We also monitor the drive’s temperature via the S.M.A.R.T. data and an IR thermometer to see when (or if) thermal throttling kicks in and how it impacts performance. Remember that results will vary based on the workload and ambient air temperature.
The Fury Renegade is significantly more efficient than the E18 drives with 96-layer flash in our power consumption tests, illustrating the advantage of 176-layer flash with this controller in that metric. The SLC cache mode ensures that the test workload is completed quickly, although we can see that the perennial leaders - the Black SN850 and 980 PRO - still top the efficiency chart. This is likely due to a more balanced approach to workloads while the E18 seems better with burst I/O.
The Fury Renegade comes close to the KC3000 in temperature testing, too, generally staying cool with only minor throttling after prolonged transfers. As with other PCIe 4.0 drives, additional cooling may be warranted in some environments but this is dependent on the workload. In any case, it’s nice to see a drive of this caliber run so cool.
Test Bench and Testing Notes
|CPU||Intel Core i9-11900K|
|Motherboard||ASRock Z590 Taichi|
|Memory||2x8GB Kingston HyperX Predator DDR4 5333|
|Graphics||Intel UHD Graphics 750|
|CPU Cooling||Alphacool Eissturm Hurricane Copper 45 3x140mm|
|Case||Streacom BC1 Open Benchtable|
|Power Supply||Corsair SF750 Platinum|
|OS Storage||WD_Black SN850 2TB|
|Operating System||Windows 10 Pro 64-bit 20H2|
We use a Rocket Lake platform with most background applications such as indexing, windows updates, and anti-virus disabled in the OS to reduce run-to-run variability. Each SSD is prefilled to 50% capacity and tested as a secondary device. Unless noted, we use active cooling for all SSDs.
It’s perhaps best to state what the Fury Renegade brings to the table over the excellent KC3000. The maximum rated sequential read speed is higher, but we didn’t see any significant gains in our testing. It’s possible some benefit might be seen at the 2TB capacity with increased interleaving. The Fury Renegade also has more over-provisioning, which is a double-edged sword as it reduces the amount of usable capacity. In our testing, this did not seem to bring significant benefits. A fuller drive would likely see a bit of a boost, particularly with random writes.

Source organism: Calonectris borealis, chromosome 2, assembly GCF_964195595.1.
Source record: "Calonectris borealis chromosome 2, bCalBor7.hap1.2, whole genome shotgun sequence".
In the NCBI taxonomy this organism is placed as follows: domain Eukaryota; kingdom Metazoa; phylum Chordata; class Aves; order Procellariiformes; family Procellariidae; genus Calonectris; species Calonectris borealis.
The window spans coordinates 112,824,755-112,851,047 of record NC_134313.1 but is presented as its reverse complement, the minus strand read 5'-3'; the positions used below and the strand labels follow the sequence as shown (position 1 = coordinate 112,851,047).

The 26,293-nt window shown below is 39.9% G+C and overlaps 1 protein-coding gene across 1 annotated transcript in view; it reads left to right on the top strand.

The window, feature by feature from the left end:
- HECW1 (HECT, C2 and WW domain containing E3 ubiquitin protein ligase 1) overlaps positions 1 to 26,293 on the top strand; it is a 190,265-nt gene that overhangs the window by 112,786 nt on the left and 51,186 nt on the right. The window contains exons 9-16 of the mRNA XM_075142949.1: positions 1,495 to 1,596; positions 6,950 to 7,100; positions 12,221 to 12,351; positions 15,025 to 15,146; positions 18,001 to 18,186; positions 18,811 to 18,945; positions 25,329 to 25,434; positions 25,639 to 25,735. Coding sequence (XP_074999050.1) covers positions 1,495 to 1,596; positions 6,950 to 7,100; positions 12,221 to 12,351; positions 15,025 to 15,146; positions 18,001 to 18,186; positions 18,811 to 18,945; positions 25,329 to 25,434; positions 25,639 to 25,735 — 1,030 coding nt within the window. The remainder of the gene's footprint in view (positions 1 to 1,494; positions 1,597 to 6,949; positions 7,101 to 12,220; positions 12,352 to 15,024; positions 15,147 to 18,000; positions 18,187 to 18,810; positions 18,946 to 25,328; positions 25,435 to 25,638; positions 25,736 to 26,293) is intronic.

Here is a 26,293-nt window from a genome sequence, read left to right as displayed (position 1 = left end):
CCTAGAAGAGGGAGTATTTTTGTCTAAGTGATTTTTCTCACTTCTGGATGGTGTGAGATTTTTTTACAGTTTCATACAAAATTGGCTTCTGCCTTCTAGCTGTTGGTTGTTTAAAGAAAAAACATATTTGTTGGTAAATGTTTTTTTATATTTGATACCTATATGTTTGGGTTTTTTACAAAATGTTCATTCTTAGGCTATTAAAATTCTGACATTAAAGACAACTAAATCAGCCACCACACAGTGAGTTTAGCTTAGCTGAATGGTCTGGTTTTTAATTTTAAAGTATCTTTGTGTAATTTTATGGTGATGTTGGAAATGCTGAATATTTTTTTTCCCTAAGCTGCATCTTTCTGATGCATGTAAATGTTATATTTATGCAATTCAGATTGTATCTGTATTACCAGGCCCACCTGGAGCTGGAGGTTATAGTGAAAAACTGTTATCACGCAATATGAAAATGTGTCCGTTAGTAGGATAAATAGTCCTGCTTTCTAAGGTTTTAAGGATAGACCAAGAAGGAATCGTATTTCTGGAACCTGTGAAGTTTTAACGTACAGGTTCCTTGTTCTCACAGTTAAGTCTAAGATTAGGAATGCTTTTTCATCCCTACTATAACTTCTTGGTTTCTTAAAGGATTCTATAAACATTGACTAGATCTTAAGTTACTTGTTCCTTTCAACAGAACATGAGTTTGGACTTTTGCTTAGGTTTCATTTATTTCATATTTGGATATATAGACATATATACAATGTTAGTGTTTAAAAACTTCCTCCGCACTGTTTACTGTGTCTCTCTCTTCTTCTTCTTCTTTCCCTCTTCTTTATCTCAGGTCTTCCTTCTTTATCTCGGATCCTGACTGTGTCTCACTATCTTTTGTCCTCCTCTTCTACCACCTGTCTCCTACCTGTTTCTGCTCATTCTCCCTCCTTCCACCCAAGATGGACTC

More realistically, the drive’s endurance is better, which is reflected with the improved warranty. The Fury Renegade offers 25% more warrantied writes, but in general, flash wear is not a huge issue for consumer use. However, an SSD's performance will typically decline over time as a drive is filled and the flash is worn, and having more OP could provide a better average experience over many years of use. That being said, consumer use, and particularly for gaming as this drive is marketed, tends to be driven more by reads than writes, so typically the edge cases are avoided.
What we really like is the Phison E18 paired with Micron’s 176-layer TLC flash. It certainly pushes the envelope for burst performance as we’ve seen on similar drives from competing manufacturers. The flash itself is superior to the old 96-layer variety, particularly with the all-important latency metrics. It’s more efficient, too, which can translate to less heat generation and therefore less throttling. In time the flash will become cheaper which is especially nice for higher capacities.
There are few complaints here even about non-sequential performance. The drive’s appearance is nice, too, especially if matched with an appropriate motherboard. It’s touted as PS5-ready, though if you want the best cooling, you’ll have to get your own heatsink.
The Kingston Fury Renegade stacks up well against other Gen 4 PCIe drives, though at the 1TB capacity, the WD_Black SN850 and Crucial P5 Plus sometimes outpace it. It’s a great choice, albeit a pricey one. If you’re interested in this drive, we recommend shopping around and considering the nearly-identical Kingston KC3000 if it happens to be cheaper at the time of purchase.